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May 23, 1960


Appeals, Nos. 129, 130, 131, 132, 133 and 134, March T., 1959, from order of Court of Common Pleas of Allegheny County, Oct. T., 1958, No. 1075, in case of The Retail Master Bakers Association of Western Pennsylvania et al. v. County of Allegheny et al. Order affirmed.


William H. Markus, with him Elmer A. Barchfeld, and Robert C. Riethmuller, for appellants.

Joseph H. Ridge, Assistant County Solicitor, with him James Victor Voss, Assistant County Solicitor, and Maurice Louik, County Solicitor, for appellees.

Thomas V. Lefevre, Kenneth Souser, and Morgan, Lewis & Bockius, for Pennsylvania Bakers Association, under Rule 46.

Alan Miles Ruben, Deputy to the City Solicitor, with him Isadore Kranzel, Assistant City Solicitor, and David Berger, City Solicitor, for City of Philadelphia, amicus curiae.

Before Jones, C.j., Musmanno, Jones, Cohen, Bok and Eagen, JJ.

Author: Bok

[ 400 Pa. Page 2]


By its Act of May 22, 1933, P.L. 912, 43 PS § 403 et seq., known as the Bakery Act, the Legislature conferred on the State Department of Agriculture the power to regulate and control bakeries.

[ 400 Pa. Page 3]

By its Act of August 24, 1951, P.L. 1304, 16 PS § 12001 et seq., known as the Local Health Administration Law, the Legislature gave to the counties of the State the power to regulate public health within their boundaries.

The Allegheny County Health Department was created in 1957 under the Act of 1951 and adopted rules and regulations controlling bakeries in that county.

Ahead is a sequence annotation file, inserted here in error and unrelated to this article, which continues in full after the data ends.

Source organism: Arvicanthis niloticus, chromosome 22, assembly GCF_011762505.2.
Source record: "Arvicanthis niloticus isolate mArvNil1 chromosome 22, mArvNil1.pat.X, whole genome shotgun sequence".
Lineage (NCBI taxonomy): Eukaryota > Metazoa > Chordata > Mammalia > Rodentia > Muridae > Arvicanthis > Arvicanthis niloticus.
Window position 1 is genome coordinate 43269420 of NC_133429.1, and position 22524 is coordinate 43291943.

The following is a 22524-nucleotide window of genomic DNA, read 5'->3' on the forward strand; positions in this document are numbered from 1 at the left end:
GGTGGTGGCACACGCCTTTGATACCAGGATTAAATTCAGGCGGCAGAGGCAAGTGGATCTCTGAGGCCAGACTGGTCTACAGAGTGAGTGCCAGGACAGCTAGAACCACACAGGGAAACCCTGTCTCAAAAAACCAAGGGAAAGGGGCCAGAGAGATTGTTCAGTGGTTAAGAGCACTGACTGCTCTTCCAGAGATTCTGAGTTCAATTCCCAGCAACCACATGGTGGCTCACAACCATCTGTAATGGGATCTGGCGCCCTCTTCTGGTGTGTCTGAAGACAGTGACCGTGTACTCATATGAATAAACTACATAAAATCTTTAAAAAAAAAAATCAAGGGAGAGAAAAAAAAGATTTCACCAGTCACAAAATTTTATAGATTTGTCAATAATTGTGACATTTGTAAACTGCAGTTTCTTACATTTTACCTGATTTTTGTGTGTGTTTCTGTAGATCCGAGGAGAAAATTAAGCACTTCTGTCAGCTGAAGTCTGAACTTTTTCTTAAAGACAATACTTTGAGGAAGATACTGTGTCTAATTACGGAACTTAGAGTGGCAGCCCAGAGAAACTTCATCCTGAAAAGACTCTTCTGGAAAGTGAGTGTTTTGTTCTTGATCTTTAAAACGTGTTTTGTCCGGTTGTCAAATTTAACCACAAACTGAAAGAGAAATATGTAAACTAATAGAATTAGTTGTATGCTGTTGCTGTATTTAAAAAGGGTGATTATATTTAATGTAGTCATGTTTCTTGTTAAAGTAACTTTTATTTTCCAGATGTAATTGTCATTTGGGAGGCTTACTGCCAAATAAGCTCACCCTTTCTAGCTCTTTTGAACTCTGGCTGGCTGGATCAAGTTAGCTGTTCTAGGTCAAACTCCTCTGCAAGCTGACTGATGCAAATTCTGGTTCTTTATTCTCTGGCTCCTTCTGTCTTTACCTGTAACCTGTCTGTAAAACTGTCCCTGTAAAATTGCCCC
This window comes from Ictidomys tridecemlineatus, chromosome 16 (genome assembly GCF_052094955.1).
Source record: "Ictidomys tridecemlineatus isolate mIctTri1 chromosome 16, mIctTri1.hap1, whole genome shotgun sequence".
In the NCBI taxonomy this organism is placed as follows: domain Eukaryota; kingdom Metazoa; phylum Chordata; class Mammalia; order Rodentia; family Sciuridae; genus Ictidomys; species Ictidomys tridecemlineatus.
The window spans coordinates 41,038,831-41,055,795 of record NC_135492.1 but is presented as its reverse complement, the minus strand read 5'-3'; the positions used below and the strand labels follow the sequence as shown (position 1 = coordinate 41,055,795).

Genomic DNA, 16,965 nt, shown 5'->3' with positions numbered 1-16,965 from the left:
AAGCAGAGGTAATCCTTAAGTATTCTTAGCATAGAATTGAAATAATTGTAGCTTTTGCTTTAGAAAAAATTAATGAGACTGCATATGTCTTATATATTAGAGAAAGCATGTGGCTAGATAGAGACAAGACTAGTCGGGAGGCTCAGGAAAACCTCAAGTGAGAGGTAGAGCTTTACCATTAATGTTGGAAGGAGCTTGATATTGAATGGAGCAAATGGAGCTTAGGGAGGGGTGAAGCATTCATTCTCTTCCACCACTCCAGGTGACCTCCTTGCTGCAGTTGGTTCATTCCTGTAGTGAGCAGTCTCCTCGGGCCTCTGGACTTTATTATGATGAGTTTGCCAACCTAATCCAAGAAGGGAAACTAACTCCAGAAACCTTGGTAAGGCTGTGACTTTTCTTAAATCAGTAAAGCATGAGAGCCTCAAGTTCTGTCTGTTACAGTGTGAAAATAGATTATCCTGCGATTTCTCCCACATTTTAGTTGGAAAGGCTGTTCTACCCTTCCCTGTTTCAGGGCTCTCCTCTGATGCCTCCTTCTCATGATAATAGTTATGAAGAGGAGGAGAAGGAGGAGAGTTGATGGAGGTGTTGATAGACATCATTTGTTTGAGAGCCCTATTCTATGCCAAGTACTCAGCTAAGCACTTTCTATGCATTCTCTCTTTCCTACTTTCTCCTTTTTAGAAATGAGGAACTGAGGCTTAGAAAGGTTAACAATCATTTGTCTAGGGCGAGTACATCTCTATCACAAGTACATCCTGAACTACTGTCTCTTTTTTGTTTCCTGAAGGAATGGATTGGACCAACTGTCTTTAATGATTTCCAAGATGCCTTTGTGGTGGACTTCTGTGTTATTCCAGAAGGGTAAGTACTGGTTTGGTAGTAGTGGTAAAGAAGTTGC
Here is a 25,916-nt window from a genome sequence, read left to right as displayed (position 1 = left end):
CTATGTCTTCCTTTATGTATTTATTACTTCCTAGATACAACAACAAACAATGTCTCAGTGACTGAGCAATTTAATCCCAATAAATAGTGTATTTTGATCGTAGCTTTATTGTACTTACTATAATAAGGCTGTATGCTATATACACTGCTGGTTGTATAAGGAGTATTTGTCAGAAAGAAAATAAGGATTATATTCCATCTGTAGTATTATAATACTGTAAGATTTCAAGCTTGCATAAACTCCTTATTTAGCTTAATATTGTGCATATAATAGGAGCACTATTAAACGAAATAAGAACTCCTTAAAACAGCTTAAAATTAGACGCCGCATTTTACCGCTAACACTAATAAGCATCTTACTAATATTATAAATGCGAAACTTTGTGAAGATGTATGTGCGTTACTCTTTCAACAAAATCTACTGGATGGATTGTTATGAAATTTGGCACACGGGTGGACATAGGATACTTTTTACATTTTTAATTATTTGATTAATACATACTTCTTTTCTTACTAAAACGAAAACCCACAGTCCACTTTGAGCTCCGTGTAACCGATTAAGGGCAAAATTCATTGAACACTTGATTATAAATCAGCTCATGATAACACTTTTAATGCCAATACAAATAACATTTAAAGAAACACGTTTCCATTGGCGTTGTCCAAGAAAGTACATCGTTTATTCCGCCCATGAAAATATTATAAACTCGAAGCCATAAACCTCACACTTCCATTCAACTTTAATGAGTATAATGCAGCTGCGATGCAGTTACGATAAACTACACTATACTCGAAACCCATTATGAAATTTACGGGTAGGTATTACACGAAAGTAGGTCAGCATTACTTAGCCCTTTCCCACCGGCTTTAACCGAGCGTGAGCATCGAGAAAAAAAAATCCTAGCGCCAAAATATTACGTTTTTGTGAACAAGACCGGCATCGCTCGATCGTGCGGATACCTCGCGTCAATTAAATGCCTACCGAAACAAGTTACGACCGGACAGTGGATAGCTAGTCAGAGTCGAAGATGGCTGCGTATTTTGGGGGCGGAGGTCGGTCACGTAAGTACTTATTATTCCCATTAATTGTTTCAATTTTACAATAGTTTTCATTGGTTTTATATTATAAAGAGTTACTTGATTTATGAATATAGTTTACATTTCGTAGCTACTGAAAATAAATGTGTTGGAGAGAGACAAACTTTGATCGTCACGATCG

Various bakers and Bakers' Associations, plaintiffs here, filed a complaint in equity to restrain the County and its appropriate officials, defendants, from enforcing the local rules and regulations, to declare them void, and the Allegheny County Health Department to be without authority or jurisdiction to act. Defendants filed preliminary objections to the complaint and these were sustained by the court below. Plaintiffs appealed.

They contend that the Act of 1933, which they admit is silent on the subject of local regulation, preempted the field and make the argument, which they undoubtedly made and lost in the Legislature, that crippling duplication and inconvenience would ensue from having regulation on both State and County levels.

This is not a case of a municipal ordinance impinging upon the province of a State system of control. Even when it does, the ordinance will not be stricken down unless it be clearly shown that the Legislature intended to pre-empt the field or unless the ordinance conflicts with the statute: Kelly v. Philadelphia, 382 Pa. 459 (1955), 115 A.2d 238. Nor is it the case of the State entering a field already covered by Federal legislation. Here again the State Act may co-exist with the Act of Congress if the latter does not show an intent to pre-empt and if the State Act does not produce a result inconsistent with the Federal legislation:

[ 400 Pa. Page 4]